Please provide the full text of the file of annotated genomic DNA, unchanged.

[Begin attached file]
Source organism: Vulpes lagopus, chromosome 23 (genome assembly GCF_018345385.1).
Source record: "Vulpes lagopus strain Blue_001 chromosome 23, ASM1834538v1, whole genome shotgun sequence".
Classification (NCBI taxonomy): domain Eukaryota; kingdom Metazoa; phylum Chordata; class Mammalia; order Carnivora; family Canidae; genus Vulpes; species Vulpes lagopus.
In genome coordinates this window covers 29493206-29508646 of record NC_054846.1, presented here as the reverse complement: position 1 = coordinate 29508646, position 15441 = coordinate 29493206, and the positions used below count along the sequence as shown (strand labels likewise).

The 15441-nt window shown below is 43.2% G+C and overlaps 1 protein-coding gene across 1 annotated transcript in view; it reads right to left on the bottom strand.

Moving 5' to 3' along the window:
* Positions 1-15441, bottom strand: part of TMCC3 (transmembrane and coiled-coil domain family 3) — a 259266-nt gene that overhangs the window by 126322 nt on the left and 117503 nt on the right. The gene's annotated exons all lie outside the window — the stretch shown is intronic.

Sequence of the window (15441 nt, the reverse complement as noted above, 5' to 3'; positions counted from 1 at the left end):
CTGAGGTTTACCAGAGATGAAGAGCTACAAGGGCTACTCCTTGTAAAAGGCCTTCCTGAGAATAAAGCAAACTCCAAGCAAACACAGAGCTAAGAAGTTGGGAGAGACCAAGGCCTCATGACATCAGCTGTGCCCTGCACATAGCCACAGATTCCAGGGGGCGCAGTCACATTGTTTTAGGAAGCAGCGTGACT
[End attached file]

Source organism: Vulpes lagopus, chromosome 23 (genome assembly GCF_018345385.1).
Source record: "Vulpes lagopus strain Blue_001 chromosome 23, ASM1834538v1, whole genome shotgun sequence".
Classification (NCBI taxonomy): domain Eukaryota; kingdom Metazoa; phylum Chordata; class Mammalia; order Carnivora; family Canidae; genus Vulpes; species Vulpes lagopus.
In genome coordinates this window covers 29493206-29508646 of record NC_054846.1, presented here as the reverse complement: position 1 = coordinate 29508646, position 15441 = coordinate 29493206, and the positions used below count along the sequence as shown (strand labels likewise).

The 15441-nt window shown below is 43.2% G+C and overlaps 1 protein-coding gene across 1 annotated transcript in view; it reads right to left on the bottom strand.

Moving 5' to 3' along the window:
* Positions 1-15441, bottom strand: part of TMCC3 (transmembrane and coiled-coil domain family 3) — a 259266-nt gene that overhangs the window by 126322 nt on the left and 117503 nt on the right. The gene's annotated exons all lie outside the window — the stretch shown is intronic.

Sequence of the window (15441 nt, the reverse complement as noted above, 5' to 3'; positions counted from 1 at the left end):
CTGAGGTTTACCAGAGATGAAGAGCTACAAGGGCTACTCCTTGTAAAAGGCCTTCCTGAGAATAAAGCAAACTCCAAGCAAACACAGAGCTAAGAAGTTGGGAGAGACCAAGGCCTCATGACATCAGCTGTGCCCTGCACATAGCCACAGATTCCAGGGGGCGCAGTCACATTGTTTTAGGAAGCAGCGTGACT